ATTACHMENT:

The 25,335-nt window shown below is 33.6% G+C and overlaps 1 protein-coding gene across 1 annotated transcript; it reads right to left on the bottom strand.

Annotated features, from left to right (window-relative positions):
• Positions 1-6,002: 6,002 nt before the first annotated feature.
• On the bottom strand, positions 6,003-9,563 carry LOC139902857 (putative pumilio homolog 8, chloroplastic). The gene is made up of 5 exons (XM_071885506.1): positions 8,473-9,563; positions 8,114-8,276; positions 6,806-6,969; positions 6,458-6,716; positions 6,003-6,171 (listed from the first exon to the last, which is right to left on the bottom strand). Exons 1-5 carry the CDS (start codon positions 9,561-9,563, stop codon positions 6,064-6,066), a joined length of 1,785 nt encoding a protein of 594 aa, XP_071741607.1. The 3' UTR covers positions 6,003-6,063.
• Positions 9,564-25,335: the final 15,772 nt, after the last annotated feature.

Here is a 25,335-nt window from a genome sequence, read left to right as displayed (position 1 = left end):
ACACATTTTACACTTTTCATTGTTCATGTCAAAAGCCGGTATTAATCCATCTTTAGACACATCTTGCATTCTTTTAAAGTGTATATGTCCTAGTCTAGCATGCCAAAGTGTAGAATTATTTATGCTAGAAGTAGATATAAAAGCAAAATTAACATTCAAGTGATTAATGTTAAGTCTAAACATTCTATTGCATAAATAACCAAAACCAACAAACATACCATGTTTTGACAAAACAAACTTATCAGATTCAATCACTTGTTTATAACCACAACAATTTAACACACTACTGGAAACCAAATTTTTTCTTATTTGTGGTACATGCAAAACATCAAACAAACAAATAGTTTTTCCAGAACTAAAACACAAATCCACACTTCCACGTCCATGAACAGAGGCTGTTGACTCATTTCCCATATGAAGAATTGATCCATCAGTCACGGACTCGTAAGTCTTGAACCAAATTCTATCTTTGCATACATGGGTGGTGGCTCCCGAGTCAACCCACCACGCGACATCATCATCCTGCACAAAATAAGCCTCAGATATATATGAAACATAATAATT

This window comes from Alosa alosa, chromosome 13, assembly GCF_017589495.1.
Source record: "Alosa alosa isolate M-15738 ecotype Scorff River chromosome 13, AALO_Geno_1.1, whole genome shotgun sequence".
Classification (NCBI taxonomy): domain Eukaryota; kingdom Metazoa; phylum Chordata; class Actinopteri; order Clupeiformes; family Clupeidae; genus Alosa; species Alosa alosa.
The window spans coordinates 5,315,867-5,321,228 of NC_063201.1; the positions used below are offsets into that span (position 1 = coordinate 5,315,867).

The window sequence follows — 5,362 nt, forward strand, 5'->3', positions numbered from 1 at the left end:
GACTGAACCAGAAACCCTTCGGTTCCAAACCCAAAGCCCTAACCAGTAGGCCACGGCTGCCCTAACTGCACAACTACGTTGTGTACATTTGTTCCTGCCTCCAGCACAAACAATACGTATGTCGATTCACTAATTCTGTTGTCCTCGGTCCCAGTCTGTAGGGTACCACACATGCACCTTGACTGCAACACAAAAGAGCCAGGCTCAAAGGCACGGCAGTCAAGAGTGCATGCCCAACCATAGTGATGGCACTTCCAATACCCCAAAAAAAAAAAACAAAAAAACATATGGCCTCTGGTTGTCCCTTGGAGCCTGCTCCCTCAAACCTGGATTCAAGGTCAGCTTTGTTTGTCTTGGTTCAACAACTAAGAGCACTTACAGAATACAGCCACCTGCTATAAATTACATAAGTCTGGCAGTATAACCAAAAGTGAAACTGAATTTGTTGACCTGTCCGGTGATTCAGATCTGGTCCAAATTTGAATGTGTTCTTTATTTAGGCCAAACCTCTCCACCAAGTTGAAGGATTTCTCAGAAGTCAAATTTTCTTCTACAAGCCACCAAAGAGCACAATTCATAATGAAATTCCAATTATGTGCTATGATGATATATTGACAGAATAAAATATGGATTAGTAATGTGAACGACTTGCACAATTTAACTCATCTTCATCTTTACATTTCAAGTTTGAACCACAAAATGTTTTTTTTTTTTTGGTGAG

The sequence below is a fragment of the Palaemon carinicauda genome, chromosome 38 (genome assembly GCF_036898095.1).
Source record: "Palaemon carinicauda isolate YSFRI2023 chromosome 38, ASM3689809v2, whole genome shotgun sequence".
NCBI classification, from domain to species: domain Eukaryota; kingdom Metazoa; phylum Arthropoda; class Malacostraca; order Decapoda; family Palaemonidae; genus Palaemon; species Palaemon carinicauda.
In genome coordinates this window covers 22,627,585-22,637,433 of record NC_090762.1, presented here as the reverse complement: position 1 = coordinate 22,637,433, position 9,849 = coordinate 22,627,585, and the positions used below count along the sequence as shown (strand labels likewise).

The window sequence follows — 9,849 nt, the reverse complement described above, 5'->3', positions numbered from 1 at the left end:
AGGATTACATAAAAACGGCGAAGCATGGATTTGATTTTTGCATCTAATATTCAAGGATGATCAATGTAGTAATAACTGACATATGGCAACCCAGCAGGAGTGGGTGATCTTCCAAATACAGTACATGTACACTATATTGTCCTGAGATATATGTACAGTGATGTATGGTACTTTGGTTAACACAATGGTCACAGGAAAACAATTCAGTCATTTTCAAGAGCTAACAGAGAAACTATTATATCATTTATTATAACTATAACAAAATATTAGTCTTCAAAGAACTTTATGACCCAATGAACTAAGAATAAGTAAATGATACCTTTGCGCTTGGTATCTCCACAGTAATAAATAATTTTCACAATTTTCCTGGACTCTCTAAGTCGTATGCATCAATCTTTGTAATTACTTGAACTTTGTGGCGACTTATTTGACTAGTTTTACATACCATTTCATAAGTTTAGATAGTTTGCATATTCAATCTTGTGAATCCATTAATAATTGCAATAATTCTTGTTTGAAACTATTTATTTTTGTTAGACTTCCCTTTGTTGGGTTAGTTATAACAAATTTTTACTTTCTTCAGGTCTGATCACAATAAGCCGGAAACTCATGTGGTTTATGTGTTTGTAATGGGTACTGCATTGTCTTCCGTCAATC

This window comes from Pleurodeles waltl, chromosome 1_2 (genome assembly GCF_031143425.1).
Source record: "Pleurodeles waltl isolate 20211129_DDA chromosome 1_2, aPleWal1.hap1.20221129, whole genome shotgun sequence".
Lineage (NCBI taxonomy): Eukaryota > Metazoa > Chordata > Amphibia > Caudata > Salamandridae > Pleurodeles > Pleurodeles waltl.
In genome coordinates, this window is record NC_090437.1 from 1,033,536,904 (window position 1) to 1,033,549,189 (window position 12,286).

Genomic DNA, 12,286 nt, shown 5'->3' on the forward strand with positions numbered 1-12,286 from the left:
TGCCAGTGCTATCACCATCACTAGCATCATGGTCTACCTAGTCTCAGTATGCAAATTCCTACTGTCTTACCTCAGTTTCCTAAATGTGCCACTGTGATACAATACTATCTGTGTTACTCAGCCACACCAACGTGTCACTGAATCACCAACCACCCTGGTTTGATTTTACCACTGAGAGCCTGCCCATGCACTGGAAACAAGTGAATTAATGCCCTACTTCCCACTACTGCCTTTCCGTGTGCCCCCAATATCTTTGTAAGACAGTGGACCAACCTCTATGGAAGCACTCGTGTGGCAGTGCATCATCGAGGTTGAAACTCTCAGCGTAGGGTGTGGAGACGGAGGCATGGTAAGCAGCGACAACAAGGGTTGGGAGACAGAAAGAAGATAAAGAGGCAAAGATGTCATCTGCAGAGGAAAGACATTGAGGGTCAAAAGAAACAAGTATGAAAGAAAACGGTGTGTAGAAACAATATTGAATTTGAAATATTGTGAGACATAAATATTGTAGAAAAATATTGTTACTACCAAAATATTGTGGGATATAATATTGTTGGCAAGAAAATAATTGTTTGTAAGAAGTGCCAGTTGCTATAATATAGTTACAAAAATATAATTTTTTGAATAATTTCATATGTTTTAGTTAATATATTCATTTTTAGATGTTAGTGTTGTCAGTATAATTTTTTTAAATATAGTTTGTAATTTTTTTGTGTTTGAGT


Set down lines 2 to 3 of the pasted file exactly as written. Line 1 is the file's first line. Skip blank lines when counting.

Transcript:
Annotated features, from left to right (window-relative positions):
• Positions 1-6,002: 6,002 nt before the first annotated feature.